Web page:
Ugandans go to the polls in social media blackout
– In the capital Kampala, hundreds of military officers have been deployed to the deserted streets of the city as Museveni warns the troublemakers will be dealt with
– Police helicopters also hovered over the city as the state showed its might in the face of increasing cases of police brutality
– Landlocked country hit by internet shutdown on election day as voting began
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On Thursday, January 14, Ugandan voters marched to polling stations to elect their leaders in a hotly contested general election amid a social media blackout.
In the presidential election, the musician turned politician, Robert Kyagulanyi, alias Bobi Wine, will try to overthrow long-time President Yoweri Museveni, in power since 1986 and running for a sixth term.
Strong military presence
In the capital Kampala, hundreds of military officers were deployed to the deserted streets of the city as Museveni warned the troublemakers would be dealt with, The Guardian reported.
Elections in Uganda: High voter turnout in opposition strongholds as polling stations revert to manual voting after biometric kits fail
Police helicopters also hovered over the city as the state showed its might amid growing cases of police brutality against members of the opposition.
Two days ago, Museveni’s regime ordered all social media platforms to be blocked in the landlocked country until further notice.
“The Uganda Communications Commission orders you to immediately suspend all access and use, direct or otherwise, of all social media platforms and online messaging applications on your network until further notice,” a letter from the regulator said. Communication.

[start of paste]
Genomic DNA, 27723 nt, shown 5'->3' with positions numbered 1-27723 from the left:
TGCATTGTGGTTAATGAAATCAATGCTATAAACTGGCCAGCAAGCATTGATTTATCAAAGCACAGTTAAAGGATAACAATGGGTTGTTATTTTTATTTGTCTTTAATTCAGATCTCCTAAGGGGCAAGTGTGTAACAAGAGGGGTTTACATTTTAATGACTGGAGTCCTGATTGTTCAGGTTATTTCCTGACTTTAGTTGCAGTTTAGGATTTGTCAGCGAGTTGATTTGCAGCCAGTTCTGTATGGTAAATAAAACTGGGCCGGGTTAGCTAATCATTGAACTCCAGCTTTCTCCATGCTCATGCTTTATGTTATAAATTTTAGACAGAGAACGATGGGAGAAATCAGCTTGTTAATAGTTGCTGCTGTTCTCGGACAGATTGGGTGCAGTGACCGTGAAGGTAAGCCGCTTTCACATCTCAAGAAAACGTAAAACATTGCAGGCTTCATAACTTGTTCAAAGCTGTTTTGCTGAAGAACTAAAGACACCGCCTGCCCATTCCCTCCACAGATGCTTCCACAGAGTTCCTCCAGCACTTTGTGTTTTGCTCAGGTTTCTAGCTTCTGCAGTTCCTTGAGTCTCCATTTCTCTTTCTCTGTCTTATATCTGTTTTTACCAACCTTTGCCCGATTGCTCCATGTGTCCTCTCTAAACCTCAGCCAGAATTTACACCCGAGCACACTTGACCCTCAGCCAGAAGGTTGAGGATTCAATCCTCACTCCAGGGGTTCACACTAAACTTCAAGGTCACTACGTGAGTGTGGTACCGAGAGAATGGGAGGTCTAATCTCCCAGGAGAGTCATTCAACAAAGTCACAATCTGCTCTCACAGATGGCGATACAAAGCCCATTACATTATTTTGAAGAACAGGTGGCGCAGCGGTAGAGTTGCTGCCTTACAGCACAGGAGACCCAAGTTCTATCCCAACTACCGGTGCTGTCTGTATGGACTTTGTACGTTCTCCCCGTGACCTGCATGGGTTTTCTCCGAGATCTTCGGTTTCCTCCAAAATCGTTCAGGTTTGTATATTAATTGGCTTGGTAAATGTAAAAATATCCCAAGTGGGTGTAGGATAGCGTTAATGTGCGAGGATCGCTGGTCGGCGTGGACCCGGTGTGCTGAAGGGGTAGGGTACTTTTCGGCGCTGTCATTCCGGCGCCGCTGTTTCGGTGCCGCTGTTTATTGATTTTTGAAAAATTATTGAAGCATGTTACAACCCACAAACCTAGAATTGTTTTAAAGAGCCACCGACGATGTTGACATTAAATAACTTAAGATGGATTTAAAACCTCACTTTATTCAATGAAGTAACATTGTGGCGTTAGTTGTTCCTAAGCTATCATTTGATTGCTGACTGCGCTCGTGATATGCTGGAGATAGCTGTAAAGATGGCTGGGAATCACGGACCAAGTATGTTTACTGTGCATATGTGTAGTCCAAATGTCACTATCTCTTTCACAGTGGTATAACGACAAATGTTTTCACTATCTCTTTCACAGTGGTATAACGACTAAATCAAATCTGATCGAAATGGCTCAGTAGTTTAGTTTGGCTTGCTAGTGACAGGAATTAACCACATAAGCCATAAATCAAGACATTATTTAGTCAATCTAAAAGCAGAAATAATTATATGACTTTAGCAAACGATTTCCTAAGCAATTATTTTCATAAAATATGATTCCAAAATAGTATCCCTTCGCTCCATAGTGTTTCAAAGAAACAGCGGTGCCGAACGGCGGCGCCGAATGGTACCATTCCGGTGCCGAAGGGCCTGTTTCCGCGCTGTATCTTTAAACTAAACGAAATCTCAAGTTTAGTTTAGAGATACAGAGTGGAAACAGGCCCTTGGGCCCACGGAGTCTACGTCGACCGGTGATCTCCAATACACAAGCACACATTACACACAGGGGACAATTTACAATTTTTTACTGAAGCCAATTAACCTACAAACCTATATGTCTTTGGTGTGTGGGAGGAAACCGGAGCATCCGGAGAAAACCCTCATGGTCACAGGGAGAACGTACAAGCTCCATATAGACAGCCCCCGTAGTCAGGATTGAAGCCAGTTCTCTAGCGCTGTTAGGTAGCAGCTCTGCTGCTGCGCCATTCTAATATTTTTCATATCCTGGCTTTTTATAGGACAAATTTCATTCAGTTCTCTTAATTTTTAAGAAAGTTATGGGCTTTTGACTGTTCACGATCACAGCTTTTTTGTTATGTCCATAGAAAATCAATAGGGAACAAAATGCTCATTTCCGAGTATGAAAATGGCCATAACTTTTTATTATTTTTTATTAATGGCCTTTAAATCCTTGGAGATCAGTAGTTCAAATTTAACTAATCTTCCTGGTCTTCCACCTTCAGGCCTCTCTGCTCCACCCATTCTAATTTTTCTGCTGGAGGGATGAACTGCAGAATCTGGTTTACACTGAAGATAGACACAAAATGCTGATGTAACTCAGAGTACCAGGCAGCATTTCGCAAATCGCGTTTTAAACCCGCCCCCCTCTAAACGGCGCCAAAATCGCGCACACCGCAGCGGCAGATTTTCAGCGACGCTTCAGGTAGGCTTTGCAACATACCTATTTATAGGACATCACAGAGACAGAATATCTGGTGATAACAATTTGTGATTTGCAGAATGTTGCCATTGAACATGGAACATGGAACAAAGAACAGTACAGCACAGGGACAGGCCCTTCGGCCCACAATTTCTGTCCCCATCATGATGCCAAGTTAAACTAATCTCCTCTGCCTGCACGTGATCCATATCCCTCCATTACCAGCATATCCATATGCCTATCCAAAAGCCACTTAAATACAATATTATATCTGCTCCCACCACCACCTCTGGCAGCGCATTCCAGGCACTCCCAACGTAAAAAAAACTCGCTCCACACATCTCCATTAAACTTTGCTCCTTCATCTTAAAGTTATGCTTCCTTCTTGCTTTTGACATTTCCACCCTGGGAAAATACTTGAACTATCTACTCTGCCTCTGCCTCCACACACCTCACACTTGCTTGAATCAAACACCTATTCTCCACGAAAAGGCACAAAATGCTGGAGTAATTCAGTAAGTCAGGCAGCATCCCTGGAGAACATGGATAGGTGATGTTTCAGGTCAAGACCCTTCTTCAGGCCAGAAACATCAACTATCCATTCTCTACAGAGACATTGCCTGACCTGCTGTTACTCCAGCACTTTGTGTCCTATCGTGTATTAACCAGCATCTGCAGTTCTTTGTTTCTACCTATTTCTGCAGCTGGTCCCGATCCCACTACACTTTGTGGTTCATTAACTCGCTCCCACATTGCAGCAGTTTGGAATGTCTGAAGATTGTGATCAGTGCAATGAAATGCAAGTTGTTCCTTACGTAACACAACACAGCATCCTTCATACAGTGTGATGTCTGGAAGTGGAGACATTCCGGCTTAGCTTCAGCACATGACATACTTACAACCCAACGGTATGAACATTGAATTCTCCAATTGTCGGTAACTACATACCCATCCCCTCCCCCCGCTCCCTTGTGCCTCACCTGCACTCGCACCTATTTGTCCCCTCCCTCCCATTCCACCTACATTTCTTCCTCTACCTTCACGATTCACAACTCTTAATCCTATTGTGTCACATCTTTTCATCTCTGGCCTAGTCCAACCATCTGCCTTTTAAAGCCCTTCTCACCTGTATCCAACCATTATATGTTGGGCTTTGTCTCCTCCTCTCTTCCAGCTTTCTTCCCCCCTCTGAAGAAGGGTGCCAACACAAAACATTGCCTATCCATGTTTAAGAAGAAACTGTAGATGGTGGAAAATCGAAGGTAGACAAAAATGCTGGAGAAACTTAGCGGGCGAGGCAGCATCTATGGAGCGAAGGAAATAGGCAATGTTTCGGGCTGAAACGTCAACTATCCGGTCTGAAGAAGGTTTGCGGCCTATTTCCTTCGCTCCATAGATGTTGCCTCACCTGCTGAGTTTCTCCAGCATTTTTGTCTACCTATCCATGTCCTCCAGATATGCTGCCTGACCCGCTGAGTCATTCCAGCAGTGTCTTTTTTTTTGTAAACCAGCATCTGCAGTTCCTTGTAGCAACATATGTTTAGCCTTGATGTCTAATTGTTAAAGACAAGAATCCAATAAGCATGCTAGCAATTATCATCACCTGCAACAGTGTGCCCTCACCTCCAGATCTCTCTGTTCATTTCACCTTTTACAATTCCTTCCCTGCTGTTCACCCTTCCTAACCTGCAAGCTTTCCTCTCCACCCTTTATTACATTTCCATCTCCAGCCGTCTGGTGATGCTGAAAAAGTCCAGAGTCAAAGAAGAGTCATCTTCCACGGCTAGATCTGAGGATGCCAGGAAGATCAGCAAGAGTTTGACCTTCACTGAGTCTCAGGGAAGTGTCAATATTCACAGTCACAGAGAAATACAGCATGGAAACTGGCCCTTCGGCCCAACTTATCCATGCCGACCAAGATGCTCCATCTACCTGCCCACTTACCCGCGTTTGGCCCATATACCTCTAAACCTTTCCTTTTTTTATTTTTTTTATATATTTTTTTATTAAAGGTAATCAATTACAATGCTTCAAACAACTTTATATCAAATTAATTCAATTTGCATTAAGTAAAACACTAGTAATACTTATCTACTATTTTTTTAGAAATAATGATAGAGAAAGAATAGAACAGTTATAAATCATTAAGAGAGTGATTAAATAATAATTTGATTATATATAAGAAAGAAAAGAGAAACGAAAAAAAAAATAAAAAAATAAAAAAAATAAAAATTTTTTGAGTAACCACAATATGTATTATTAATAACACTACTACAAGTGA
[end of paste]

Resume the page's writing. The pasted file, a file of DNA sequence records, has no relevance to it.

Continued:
TUKO.co.ke understood the ban was suspected of retaliation after social media giant Facebook blocked some pro-government accounts on alleged misinformation on the platform.
The network, founded by Mark Zuckerberg on January 9, 2020, closed the accounts of several people in Uganda for participating in what it called inauthentic behavior.
Daily monitor reported that the country was hit by the shutdown of the internet on election day after the communications committee ordered providers to shut down services when voting began.
In this, Ugandans could not access the internet by any means after all providers were ordered to temporarily discontinue its services.
Ten presidential candidates seek to overthrow the leader of the National Resistance Movement (NRM) who has ruled Uganda for 34 years.
In addition to the main contenders, other candidates are retired military personnel Henri tumukunde, John Katumba, 24, Nancy Linda Kalembe (the only candidate), former army commander Mugisha Muntu, Norbert Mao, Joseph Kabuleta Kiiza, Patrick Amuriat Oboi, Fred Mwesigye and Willy Mayambala.
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